"When we were making the movie, it was like 'don't act like someone's spontaneously combusting,' because, emotionally, spontaneous combustion can represent someone having cancer or getting hit by a car. We wanted people to be able to project anything they've dealt with onto the combustion. It's this thing that's a catch-all for any crazy turn life takes that you weren't planning for and have to deal with," he explained. "I think 2020 has been the epitome of that, and dealing with things that were definitely not part of the plan. You get broken apart, pick yourself up, put the pieces back together, and keep on trucking."

Spontaneous strikes a political tone, even when it doesn't mean to

On top of the pandemic crisis the country has been facing, the political climate in the United States has been tense, to say the least, over the last few years. That's something Duffield intentionally tackled head-on in Spontaneous, even directly referencing President Donald Trump (who was recently diagnosed with COVID-19 himself) in the movie.

"I'm very liberal, and for me, the movie feels like a very real thing that kids are dealing with right now," said Duffield. "I wanted to have a benchmark where I was saying, 'This is what I thought back in 2018-slash-2020.' I don't care that it dates the movie, because I like teen movies that are dated. The John Hughes movies are very dated, and that's what makes them great."

In Spontaneous, the government swoops into town to handle the combustion issue, quarantining the kids and trying to figure out a solution. Duffield sees this an analogy for what's been going on in the world since President Trump took office.

"When we shot the movie, there were these things happening in the world where it really felt like kids were being like, 'We need someone to help us,'" he explained. "And it was really falling on deaf ears. I think the allusions are pretty apparent, but for us, it was about having the kids be able to voice that concern. Like when [a government official in the movie offers] 'thoughts and prayers,' that doesn't actually help them in the moment. And the frustration they show just felt so a part of what kids are going through these days, whether it's climate change or whatever. They're like, 'We need an adult, why isn't someone being our adult?'"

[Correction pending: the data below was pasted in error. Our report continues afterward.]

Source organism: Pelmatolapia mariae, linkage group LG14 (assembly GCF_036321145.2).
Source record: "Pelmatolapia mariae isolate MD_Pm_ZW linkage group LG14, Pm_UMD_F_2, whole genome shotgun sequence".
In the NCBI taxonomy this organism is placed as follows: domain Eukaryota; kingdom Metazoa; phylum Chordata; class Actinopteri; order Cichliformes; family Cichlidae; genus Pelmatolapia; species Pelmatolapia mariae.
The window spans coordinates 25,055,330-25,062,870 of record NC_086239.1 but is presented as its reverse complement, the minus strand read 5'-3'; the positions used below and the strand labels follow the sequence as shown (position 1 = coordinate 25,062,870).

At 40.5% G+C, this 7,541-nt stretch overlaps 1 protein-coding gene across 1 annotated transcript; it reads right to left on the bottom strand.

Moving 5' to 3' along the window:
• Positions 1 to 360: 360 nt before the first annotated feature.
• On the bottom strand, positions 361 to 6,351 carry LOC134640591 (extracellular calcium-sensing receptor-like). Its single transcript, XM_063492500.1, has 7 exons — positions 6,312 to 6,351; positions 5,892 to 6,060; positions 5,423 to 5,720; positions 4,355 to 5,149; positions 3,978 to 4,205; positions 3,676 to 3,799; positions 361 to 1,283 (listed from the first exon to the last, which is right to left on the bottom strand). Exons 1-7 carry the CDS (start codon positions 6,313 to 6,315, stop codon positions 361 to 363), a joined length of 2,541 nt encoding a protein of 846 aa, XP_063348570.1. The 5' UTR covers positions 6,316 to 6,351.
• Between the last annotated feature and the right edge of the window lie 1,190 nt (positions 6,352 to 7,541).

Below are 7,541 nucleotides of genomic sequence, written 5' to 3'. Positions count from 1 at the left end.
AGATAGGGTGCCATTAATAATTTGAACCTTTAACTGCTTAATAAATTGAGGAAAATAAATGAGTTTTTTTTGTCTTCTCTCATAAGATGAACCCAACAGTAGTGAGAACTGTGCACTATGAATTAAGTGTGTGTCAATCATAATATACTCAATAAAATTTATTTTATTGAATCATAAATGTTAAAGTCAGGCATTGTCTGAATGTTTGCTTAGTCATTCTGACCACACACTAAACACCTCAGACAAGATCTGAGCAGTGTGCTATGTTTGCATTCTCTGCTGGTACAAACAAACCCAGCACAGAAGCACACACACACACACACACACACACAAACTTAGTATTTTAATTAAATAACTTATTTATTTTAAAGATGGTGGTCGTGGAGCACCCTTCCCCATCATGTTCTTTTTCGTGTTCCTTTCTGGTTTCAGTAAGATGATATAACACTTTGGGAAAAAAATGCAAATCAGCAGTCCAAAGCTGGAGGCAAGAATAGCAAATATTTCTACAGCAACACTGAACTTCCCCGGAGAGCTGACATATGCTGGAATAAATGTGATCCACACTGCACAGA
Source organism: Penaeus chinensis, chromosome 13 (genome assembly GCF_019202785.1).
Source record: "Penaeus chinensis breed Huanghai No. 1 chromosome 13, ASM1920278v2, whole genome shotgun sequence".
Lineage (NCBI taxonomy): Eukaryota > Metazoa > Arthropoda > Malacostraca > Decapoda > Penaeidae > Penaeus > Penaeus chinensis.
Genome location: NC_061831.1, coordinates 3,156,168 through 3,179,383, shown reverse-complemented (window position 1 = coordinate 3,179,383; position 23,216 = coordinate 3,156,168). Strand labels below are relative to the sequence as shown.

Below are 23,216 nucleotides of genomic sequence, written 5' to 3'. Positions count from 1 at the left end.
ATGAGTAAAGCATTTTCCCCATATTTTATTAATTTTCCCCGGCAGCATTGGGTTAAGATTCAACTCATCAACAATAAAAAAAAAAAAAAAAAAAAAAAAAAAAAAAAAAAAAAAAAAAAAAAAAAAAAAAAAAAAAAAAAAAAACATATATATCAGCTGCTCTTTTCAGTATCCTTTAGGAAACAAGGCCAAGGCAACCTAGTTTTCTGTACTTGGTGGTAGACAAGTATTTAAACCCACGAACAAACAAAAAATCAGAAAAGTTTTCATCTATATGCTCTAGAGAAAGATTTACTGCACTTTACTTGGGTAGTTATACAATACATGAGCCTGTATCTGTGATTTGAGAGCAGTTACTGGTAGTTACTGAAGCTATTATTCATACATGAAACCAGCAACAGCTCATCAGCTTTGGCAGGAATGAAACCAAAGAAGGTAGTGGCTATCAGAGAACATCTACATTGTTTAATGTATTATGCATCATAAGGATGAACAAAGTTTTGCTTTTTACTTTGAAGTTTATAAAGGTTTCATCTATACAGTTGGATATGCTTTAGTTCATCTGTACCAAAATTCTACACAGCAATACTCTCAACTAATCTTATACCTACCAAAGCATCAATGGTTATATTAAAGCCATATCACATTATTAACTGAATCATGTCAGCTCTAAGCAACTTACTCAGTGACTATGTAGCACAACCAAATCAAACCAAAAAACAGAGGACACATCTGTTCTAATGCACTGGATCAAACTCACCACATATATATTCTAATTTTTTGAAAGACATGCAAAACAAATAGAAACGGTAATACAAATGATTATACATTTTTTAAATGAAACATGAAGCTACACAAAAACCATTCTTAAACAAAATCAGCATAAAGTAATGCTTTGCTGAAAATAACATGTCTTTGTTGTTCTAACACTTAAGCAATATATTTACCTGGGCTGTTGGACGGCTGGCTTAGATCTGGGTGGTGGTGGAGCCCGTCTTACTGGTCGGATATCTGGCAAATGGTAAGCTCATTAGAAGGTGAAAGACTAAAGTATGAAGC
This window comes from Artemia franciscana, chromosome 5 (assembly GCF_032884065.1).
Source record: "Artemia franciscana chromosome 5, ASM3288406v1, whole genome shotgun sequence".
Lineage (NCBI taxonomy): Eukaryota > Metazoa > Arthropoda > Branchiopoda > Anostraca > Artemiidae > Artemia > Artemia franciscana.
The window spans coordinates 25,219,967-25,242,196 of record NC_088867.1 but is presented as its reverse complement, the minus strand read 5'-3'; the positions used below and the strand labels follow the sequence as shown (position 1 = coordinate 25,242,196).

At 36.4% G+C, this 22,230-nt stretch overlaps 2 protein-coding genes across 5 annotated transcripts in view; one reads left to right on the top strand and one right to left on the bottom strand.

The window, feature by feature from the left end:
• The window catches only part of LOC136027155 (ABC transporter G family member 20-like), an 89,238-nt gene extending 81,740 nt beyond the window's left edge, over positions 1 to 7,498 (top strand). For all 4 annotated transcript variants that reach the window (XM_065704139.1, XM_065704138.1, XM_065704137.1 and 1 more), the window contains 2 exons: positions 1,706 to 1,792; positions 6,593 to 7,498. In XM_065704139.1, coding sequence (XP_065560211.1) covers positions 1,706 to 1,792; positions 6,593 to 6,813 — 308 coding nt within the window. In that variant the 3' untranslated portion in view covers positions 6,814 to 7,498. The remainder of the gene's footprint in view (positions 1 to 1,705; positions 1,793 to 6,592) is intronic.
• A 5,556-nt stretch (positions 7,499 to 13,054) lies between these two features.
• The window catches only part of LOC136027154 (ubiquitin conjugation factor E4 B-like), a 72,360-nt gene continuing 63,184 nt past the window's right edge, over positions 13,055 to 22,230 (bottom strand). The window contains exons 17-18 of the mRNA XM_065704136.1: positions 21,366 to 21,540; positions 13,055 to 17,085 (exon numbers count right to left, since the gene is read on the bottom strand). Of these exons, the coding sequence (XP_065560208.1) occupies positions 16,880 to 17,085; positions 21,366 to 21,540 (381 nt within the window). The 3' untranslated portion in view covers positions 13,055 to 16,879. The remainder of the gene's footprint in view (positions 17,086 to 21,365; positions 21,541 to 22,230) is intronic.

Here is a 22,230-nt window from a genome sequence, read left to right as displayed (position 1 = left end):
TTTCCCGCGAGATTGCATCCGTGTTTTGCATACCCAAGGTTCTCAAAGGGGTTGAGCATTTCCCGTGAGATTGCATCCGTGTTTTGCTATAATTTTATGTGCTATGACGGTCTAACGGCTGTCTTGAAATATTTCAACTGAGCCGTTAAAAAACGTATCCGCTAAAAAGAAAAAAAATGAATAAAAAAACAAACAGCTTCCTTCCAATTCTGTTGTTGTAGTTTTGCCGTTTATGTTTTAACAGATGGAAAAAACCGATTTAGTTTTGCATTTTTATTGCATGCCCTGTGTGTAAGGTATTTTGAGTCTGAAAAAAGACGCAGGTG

While most of the social and political aspects of the film were intentional, some weren't. As Duffield shared with Looper, "It's something we talked about and thought about a lot but, again, the movie was wrapped and finished well before COVID-19, and now it feels different because the pandemic response has been so politicized. It feels like even things that we didn't necessarily mean to be political, people are instantly like, 'This is political.' That wasn't necessarily the intention of some scenes, but, yeah, other scenes are very blatantly political on purpose."

Overall, though, Spontaneous is a black comedy that will appeal to young and old, the young at heart, and everyone in between — no matter your political stance

Spontaneous is available for Premium Video on Demand and Digital purchase now.